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Philippine Army

RISE UP FOR COUNTRY AND DISSENT (Pt. 2 of 2)

in Mainstream

by Pat Gambao

Dissent in the military

The debased culture and unscrupulous practices in the military institution of the reactionary government have caused demoralization and dissent among its constituents. These have awakened their consciousness and revitalized their ideals.

Political patronage, an abomination passed on to the Filipinos by our Spanish and American colonizers, is an enduring feature of the AFP and PNP. The breaking away of then Defense Secretary Juan Ponce Enrile and Constabulary Chief Fidel Ramos from the DND-AFP command was in resentment of the favor and privileges accorded to General Fabian Ver by Pres. Marcos. The fray ignited the 1986 EDSA People Power Uprising.

The defection of bemedalled Brig. General Raymundo Jarque, the highest-ranking AFP officer who joined the New People’s Army (NPA), was in extreme disgust of the corruption in the military and then President Ramos’s accommodation of his allies. Jarque displeased the well-connected Pena family in Negros over a land dispute. This put him in a bad light as the court favoured Pena and turned the table on Jarque who was falsely charged with stealing prawns from Pena’s farm and ambushing the judge.

Amidst the struggling masses, Jarque realized that his greatest mistake was to have rendered service to the greedy and powerful who exploits and oppresses the poor. Having led the implementation of the bloody Oplan Thunderbolt in Negros in 1989-1990, he manifested his sincere repentance by going to the people, crying as he asked for forgiveness. Weeks after Jarque’s defection, a number of CAFGU (Civilian Armed Force Geographical Unit) members from Northern Negros fled with their weapons and joined the NPA.

Corruption is deeply entrenched in the reactionary ruling system. It is endemic and at its worst in the military establishment because of the latter’s authoritarian nature and armed supremacy. Corruption in the military is manifested in the procurement process, in bribes extracted from foreign and local business and industrial corporations, through involvement in smuggling, in illegal drugs, and in the sale of arms and military materials to rebel groups.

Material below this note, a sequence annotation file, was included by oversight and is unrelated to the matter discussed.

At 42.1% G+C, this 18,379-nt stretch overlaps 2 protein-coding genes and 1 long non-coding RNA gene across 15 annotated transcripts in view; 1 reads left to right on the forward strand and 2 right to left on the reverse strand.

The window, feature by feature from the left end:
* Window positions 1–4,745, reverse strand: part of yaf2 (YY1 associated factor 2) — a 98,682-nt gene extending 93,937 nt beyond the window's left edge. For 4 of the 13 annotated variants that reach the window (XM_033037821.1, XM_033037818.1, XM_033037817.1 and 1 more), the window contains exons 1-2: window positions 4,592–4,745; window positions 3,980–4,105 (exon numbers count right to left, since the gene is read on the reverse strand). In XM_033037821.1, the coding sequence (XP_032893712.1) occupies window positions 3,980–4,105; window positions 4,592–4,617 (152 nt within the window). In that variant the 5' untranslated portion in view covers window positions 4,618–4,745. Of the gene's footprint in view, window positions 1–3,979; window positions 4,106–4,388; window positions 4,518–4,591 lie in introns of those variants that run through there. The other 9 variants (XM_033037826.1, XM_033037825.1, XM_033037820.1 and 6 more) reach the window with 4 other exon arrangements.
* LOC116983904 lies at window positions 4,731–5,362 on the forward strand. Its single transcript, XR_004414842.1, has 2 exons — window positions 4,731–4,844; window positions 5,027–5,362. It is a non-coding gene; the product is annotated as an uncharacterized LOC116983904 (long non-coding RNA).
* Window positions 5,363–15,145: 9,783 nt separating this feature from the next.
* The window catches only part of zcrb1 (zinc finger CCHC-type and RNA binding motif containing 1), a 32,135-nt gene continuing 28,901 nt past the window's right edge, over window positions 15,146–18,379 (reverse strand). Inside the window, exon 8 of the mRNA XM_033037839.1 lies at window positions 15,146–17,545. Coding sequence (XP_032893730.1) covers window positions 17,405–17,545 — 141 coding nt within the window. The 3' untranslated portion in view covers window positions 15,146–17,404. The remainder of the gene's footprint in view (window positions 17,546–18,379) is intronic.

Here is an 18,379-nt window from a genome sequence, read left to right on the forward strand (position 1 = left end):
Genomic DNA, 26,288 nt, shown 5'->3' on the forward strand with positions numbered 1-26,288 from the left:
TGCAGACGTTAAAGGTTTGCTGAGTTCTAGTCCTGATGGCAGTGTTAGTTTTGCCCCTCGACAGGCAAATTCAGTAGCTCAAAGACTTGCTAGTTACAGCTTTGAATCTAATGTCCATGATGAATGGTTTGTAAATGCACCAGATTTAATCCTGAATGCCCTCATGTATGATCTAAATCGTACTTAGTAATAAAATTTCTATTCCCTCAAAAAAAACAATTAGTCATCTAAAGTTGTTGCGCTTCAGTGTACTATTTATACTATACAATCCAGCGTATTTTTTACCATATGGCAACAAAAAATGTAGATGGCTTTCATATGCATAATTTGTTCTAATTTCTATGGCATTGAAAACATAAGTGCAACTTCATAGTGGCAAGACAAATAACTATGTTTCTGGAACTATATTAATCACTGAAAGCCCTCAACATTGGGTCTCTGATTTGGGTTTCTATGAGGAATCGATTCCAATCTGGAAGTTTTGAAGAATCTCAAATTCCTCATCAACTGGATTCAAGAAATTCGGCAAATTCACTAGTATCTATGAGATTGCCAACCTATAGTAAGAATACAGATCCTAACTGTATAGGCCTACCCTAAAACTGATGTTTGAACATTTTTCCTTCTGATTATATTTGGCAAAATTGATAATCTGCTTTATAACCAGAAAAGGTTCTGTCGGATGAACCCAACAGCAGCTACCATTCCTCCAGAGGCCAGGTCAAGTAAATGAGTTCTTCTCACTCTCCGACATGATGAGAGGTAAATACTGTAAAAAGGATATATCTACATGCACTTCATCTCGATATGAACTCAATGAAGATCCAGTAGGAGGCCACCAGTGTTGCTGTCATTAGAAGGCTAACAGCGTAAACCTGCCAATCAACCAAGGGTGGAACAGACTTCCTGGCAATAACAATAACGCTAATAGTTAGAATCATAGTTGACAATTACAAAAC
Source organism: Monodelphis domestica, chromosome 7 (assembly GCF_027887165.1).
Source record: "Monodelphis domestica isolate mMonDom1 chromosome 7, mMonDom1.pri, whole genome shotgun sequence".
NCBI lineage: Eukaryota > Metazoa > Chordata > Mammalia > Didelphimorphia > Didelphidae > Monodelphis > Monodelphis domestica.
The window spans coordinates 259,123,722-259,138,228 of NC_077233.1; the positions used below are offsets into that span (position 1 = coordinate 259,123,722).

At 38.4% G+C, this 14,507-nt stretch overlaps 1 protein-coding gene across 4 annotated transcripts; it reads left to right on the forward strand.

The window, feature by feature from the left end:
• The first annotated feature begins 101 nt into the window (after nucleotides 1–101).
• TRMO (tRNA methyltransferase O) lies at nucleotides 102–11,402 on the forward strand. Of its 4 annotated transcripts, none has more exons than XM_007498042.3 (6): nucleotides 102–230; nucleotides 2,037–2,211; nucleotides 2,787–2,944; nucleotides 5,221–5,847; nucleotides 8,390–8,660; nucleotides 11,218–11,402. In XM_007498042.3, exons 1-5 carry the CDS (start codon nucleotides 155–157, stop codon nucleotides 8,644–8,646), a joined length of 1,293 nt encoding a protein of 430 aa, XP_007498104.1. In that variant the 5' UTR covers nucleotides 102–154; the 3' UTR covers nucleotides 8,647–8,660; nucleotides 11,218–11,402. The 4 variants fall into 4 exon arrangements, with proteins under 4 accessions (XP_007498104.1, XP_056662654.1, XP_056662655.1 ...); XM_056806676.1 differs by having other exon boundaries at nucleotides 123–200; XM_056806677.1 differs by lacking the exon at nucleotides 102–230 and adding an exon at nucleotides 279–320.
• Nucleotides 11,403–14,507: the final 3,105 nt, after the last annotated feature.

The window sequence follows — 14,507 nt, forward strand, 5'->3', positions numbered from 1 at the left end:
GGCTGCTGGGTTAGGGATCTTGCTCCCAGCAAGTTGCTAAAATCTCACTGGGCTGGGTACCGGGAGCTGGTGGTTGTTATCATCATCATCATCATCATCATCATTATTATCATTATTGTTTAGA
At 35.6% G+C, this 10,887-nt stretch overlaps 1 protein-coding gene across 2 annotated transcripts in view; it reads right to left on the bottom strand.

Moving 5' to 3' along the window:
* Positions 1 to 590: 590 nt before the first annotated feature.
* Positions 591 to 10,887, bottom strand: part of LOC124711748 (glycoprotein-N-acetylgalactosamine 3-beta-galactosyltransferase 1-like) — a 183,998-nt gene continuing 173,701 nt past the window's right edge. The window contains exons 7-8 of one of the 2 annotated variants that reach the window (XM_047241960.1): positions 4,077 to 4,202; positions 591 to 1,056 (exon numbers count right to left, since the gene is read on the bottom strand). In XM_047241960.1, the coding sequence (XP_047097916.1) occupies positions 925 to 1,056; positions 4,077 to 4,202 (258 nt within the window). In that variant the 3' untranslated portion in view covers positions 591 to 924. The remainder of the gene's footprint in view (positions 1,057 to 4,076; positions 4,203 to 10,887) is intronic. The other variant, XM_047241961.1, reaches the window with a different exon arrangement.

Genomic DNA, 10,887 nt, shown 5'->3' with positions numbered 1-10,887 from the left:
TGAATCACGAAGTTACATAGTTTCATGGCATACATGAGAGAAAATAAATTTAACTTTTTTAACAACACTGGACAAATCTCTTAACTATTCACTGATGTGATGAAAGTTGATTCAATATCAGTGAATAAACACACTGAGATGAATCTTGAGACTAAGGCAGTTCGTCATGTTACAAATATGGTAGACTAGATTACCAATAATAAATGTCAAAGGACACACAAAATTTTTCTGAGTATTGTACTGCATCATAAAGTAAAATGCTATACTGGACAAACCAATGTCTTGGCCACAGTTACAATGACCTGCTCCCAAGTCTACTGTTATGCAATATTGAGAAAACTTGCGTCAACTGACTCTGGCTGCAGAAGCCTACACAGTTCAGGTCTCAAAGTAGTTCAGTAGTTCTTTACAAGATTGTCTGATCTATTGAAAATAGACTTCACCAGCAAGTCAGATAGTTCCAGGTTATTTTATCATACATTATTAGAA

Juggling and malversation of funds is just as common. Corruption plagues the top hierarchy of the institution and any dissent or exposé from below is met with drastic if not fatal repercussion.

Young Philippine Navy Ensign Philip Pestaño was found dead with a single bullet wound in the head inside his cabin after he discovered the loading of logs and drugs in the navy ship. Navy officials dismissed the case as suicide although autopsy results showed otherwise.

Lt. Jessica Chavez, platoon leader of the 191st Military Police Battalion stationed in Fort Bonifacio, was being used by her superiors in gunrunning and other criminal activities. She had planned to expose the corruption before leaving the service but she was summarily killed before she could do so. Again, the AFP declared her death as suicide.

The Oakwood mutiny in 2003 by 300 soldiers from the Philippine Army, Navy and Air Force, including 70 junior officers, was an expression of their grievance and dissent over the gross corruption in the military and the fascist regime of Gloria Macapagal-Arroyo, which she wanted to perpetuate. The mutineers declared withdrawal of support from the chain of command and demanded Arroyo’s resignation.

However, because it lacked strong support from a people’s movement as the mutineers relied on spent politicians, the Oakwood mutiny, as well as the succeeding Peninsula Siege, quickly dissipated.

The brazen corruption is incessant and sickening. Imagine allocating PhP50 million from AFP funds as send-off gifts to retiring generals, over and above their legal retirement pay. Imagine the PNP police director for comptrollership being questioned by Russian customs office for carrying excessive amount of cash (105,000 Euros or PhP6.9 million). The general was with an 8-member PNP delegation that attended the International Police (Interpol) Assembly in St. Petersburg in Moscow in 2008.